There are a few things in the small world of email marketing that I believe can be simply attributed to peer pressure. Just like back in our school days, most of our impressionable brains feel the need to keep up with the “cool” email marketers. The fact that you are reading this article tells me that you are at least interested on some level in learning more about and improving your own email program.
We all read trade magazines, blogs, attend webinars, and watch twitter feeds looking for those nuggets that could make all the difference in our ROI. All of the “experts” seem to talk about the same things over and over again in these different mediums. Why do the topics seem recycled? The reason is because these really are the keys to success and they do work.
I wanted to talk about one of those “we hear this all the time” topics and put a bit of a different spin on it. Let’s talk about A/B testing. Yes, testing again. Testing seems to be the staple of many best practices discussions. All of us senders know we should test our email. The problem lies in the fact that, for most of us, we have no idea of how to pull that off. I break it down like this: 10% test correctly, 30% attempt testing, 40% plan on testing, and the other 20% could care less. I think these statistics mirror most things in our lives. We have the overachievers, those among us who make the attempt, those who continually plan to start tomorrow, and those who don’t even want to discuss it.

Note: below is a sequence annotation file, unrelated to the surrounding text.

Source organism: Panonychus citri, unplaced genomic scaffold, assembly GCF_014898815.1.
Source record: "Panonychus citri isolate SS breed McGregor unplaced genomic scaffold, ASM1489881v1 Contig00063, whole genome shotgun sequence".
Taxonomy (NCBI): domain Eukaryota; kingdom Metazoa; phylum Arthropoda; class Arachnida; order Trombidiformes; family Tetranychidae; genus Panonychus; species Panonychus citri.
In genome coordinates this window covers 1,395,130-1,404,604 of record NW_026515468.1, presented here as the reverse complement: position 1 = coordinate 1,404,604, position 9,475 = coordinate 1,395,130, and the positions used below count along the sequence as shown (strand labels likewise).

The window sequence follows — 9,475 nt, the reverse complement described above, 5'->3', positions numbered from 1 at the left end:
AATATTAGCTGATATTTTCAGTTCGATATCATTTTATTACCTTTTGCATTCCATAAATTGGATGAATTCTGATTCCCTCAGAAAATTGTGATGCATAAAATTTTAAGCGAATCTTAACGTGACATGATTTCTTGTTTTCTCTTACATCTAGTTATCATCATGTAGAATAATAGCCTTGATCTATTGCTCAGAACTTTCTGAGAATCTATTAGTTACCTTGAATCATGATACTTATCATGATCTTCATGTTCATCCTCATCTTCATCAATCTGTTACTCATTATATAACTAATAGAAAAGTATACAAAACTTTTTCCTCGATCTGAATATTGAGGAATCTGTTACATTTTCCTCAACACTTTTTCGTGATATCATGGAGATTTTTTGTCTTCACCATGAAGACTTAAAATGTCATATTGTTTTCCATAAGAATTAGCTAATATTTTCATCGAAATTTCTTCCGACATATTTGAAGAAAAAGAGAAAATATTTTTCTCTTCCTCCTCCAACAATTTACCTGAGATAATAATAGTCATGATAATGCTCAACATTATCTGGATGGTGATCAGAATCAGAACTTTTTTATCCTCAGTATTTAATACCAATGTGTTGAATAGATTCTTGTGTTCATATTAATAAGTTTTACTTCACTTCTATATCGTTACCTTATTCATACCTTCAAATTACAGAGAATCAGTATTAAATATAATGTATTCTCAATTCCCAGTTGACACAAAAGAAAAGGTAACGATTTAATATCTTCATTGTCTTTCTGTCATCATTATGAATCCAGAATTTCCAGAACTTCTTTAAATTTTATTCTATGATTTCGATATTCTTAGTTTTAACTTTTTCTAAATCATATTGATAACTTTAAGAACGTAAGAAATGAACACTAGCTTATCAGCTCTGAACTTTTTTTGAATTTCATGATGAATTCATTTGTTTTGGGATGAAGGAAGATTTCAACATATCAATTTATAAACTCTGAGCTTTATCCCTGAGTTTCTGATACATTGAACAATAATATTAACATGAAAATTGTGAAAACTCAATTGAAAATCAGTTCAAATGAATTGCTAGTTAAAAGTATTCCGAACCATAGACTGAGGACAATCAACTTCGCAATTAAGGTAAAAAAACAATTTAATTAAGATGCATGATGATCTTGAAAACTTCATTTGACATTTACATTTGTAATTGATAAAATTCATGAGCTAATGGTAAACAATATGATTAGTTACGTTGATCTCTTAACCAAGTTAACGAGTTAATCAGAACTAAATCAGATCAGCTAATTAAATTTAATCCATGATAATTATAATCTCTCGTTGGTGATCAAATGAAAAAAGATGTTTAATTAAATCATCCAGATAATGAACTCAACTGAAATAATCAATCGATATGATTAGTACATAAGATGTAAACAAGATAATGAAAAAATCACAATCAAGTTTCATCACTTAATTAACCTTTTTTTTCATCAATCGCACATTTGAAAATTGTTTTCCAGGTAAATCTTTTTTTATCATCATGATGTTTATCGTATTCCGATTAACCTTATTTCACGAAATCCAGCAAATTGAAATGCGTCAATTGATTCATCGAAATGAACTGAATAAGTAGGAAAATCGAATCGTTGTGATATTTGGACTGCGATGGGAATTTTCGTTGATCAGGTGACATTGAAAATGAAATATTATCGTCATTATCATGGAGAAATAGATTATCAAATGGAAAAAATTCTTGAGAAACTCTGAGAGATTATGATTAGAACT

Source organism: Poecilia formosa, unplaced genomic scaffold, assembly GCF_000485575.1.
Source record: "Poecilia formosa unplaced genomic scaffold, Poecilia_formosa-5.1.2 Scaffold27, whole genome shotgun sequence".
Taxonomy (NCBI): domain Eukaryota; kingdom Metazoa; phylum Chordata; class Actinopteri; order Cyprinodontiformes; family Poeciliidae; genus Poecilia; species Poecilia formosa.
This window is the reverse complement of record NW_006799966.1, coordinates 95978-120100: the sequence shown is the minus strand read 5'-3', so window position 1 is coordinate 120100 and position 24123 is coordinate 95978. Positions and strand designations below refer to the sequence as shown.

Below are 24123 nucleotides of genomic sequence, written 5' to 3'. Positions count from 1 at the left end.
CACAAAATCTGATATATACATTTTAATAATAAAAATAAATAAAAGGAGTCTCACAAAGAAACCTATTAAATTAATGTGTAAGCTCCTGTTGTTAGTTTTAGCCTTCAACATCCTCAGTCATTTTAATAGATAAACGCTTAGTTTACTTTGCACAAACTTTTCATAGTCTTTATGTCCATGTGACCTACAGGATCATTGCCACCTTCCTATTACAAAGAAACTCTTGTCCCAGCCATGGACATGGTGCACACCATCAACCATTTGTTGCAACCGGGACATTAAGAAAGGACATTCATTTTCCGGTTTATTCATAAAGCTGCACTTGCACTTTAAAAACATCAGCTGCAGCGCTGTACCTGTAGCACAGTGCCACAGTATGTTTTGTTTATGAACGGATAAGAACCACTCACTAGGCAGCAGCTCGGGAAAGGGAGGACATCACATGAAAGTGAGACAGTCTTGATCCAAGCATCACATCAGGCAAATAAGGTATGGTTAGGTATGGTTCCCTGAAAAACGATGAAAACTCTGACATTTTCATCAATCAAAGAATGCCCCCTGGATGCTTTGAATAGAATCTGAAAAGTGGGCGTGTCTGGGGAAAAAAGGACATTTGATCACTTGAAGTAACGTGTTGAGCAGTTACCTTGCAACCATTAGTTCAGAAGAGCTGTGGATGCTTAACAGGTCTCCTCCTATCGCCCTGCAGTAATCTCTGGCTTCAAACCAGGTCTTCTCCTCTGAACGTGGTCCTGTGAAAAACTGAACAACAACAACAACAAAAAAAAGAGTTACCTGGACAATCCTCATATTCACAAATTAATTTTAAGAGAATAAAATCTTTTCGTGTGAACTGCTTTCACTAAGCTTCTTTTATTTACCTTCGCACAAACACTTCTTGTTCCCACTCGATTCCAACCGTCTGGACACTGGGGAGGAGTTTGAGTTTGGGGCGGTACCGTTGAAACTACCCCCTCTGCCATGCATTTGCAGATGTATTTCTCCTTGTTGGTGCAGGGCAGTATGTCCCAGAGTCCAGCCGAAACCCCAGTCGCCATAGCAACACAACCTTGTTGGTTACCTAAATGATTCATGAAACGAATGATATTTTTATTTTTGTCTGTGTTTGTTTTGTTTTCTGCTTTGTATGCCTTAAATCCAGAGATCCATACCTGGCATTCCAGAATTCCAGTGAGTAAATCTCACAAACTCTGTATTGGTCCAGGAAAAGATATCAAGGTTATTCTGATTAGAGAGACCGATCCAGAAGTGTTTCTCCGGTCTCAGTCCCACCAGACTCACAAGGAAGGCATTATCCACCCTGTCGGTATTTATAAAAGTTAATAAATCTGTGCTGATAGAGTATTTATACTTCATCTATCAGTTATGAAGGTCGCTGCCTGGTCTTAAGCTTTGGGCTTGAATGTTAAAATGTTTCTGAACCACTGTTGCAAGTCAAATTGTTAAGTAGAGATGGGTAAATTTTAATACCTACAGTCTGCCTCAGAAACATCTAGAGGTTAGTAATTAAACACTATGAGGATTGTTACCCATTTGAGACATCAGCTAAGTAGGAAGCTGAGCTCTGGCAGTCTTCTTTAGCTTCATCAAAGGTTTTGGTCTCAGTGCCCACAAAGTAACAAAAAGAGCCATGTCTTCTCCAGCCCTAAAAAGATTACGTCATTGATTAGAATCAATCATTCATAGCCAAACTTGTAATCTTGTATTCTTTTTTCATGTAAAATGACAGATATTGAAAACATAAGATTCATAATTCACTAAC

Why can’t most of us actually get good results from our testing? The answer lies in the peer pressure we talked about earlier. All the cool kids are doing A/B testing, so we feel like we have to do the same thing. There is a big difference in doing real testing with a purpose in mind, and sending two different email campaigns. Testing is all about the results, not the actual tests. If you are not in position to capture data or understand why results were different, testing is a waste of your time. It’s time to give up your seat at the popular table.
So you’re ready to test…
Step one before beginning a testing program is to determine what element you want to test. It is very important not to change multiple elements in a single test; that makes it impossible to discern what drives your results. Let’s say you decide to test subject lines. The rest of the email needs to be the same to determine true differences in the test. I would also highly recommend you anticipate results before testing. You won’t always be right – and it’s sometimes exciting to be wrong – and this will help to predict what you are going to do with the results.
Test quantity is something we often see handled in a less than optimal way. If you have a campaign going to 100,000 recipients, the way to test is not to send 50,000 to one group and 50,000 to the other. The proper way to test is to send 5,000 to each test group; analyze the results and send the other 90,000 the highest performing copy. The value in testing is to optimize each and every campaign right now. It’s too often that I see people testing a campaign 50/50, and then doing nothing in the future with the results.
The last piece of advice I’d like to leave you with today is to think historically. Proper testing can give you the future play book for your email programs. Historical testing results can help develop new campaigns, understand what works for different segments, and generally sharpen your program. Don’t miss the opportunity to get a letter sweater, a date to the prom, a convertible, and just generally be one cool email marketers. Testing is where it’s at, Daddy-O!!!
– Kevin Senne, Premiere Global Services